The Sight Below: Glider
Ghostly International

In a perfect world Wolfgang Voigt (aka Gas) would receive some share of whatever profits accrue from sales of Glider, the debut full-length from the unidentified Seattle-based figure known as The Sight Below. Yes, there are differences in production methodology—the latter generates his material in real time by running E-bowed, slide, and picked guitars through a series of loopers, 12-bit reverb boxes, and delay units, while Voight's cloudy Gas tracks result from the fusion of classically-based samples and muffled beats—but Glider in some moments could pass for previously unreleased Gas material as much as it does new tracks generated by a descendant. Said influence is hard to ignore, for example, when humming, reverb-drenched tones drape themselves across a quietly locomotive pulse of 4/4 bass drum and bright and off-beat cymbal patterns in the opening “At First Touch.”

Subtle differences do distinguish The Sight Below's music from Voigt's, however. While propulsion is common to both (vaguely schaffel-like at that), the guitar-centered character of Glider's tracks gives The Sight Below's music a modest degree of distinctive sonic identity. With its amorphous waves and gauzy beats, “Dour” seems Gas-like too—until, that is, plucked guitar notes appear on the horizon to lend the piece individuating character—while “A Fractured Smile” charges at a far more rapid BPM than any known Gas track. Glider perhaps succeeds most of all when it divests itself of the association and moves into purer “ambient” territory (strips away the beats, in other words, and ups the textural ante) as it does during the elegiac “Without Motion.” The billowing guitar chimes that echo and cascade through “Further Away” suggest a stronger affinity between The Sight Below and an artist such as Eluvium rather than Gas while the longest of the ambient tracks, “Nowhere,” presents The Sight Below's sound at its most epic when tones overlap, shimmer, and swell into grandiose, ever-ascending configurations for eight glorious minutes. In short, Glider is a satisfying enough installment in Ghostly's SMM series but it'll be even more interesting to hear whether the artist's sophomore release reveals a less derivative and instead more personalized style.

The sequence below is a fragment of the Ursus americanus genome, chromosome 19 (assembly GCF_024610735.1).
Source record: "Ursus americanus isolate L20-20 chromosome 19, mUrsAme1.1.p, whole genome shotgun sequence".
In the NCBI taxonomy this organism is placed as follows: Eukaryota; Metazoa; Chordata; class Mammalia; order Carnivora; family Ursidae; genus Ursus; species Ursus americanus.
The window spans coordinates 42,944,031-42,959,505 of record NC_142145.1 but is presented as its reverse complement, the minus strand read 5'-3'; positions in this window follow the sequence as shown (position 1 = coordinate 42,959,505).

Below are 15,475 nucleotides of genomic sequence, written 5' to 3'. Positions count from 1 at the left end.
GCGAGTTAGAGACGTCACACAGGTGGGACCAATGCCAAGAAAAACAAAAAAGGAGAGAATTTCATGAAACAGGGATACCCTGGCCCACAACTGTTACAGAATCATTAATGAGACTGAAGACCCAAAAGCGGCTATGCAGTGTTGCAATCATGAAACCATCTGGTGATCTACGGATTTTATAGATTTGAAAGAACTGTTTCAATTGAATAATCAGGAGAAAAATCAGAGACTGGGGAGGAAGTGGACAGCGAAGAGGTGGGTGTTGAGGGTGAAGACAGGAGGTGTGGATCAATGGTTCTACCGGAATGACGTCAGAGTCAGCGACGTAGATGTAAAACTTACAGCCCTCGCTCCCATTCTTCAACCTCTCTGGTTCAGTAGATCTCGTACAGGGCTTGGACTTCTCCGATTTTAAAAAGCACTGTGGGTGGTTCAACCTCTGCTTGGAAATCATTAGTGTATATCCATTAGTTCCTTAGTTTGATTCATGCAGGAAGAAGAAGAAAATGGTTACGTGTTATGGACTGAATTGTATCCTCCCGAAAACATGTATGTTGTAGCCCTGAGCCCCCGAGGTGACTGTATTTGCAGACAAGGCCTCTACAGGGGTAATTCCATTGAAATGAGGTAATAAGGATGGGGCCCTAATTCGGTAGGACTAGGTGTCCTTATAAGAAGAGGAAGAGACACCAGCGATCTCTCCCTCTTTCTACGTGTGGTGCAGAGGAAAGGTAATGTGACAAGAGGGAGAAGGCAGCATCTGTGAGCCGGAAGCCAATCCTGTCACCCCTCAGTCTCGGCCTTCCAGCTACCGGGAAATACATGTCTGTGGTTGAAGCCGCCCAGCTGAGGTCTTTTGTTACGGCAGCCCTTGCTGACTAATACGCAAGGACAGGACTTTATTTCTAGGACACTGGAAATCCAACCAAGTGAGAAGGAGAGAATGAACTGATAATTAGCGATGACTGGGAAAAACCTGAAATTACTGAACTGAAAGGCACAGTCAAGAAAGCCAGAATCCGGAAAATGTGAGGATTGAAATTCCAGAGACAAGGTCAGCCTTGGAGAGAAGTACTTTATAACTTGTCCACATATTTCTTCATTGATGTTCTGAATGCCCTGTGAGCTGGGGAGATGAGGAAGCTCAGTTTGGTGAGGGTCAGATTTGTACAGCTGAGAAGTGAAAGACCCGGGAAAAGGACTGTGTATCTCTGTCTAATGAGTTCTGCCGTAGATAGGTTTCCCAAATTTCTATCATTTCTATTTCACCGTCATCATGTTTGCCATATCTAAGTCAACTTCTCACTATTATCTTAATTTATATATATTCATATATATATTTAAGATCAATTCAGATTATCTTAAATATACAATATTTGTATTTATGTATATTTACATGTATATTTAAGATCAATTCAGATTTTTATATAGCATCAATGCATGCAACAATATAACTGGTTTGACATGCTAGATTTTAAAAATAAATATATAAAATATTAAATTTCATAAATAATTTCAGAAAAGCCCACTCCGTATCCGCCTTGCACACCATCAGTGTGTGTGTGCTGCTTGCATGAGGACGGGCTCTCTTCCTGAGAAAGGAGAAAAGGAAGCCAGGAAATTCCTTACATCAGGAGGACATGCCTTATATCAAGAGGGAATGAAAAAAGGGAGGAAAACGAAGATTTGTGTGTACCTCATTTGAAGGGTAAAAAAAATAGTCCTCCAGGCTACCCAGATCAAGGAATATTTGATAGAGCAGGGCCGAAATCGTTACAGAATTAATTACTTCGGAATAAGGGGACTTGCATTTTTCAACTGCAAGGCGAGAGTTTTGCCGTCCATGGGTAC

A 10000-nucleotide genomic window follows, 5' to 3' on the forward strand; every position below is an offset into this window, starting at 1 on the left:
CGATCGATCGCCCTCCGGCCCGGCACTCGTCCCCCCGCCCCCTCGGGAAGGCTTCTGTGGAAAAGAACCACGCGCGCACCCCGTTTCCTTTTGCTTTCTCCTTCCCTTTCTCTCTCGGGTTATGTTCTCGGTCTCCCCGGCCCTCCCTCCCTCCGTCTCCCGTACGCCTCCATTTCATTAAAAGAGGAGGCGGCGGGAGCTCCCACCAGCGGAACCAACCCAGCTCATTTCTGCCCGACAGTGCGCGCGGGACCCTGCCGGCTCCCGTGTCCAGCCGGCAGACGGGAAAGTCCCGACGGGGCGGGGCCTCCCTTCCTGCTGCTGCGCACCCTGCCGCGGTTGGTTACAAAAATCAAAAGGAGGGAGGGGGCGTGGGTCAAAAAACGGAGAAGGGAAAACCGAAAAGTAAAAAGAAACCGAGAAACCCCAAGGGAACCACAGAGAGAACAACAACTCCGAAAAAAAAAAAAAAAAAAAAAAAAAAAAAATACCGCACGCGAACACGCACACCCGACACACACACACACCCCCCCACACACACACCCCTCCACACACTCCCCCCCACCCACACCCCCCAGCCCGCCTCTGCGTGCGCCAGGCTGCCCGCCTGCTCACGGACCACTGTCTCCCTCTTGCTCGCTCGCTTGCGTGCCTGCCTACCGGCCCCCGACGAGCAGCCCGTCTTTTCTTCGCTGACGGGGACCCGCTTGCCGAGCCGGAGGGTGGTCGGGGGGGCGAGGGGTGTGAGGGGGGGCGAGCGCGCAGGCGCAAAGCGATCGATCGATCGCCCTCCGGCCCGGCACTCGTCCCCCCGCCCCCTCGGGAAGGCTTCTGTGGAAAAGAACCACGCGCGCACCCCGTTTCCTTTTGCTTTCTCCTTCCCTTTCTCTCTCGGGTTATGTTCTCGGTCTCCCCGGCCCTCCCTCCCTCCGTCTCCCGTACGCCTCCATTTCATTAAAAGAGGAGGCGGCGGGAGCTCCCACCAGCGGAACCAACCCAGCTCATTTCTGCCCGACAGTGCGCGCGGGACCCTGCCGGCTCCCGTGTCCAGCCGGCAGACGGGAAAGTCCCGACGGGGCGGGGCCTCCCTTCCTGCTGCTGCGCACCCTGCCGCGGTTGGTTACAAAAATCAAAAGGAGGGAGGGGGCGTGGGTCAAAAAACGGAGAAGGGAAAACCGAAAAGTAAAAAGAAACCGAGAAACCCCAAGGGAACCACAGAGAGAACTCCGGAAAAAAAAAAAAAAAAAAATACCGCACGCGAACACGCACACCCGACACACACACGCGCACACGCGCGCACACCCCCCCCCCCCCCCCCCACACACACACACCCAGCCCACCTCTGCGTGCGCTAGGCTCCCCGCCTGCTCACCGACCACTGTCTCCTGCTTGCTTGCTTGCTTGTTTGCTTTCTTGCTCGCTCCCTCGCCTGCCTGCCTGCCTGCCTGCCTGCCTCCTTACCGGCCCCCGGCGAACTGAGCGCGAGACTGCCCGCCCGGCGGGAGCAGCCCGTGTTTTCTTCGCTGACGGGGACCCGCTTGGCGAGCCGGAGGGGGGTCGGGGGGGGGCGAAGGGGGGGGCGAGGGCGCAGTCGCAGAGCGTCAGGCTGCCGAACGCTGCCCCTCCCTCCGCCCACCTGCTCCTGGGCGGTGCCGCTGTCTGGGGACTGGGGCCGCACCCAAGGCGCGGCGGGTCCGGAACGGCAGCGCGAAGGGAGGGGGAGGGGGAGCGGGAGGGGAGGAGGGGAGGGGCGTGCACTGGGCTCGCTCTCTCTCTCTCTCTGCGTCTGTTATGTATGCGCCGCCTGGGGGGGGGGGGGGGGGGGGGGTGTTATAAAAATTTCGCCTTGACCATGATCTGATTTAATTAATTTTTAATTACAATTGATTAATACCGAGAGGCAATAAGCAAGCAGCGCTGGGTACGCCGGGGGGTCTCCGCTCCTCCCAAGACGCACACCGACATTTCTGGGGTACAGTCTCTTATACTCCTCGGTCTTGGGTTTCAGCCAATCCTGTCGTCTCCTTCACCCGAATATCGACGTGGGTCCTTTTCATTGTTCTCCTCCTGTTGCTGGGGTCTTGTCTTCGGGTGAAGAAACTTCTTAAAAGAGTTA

December 2008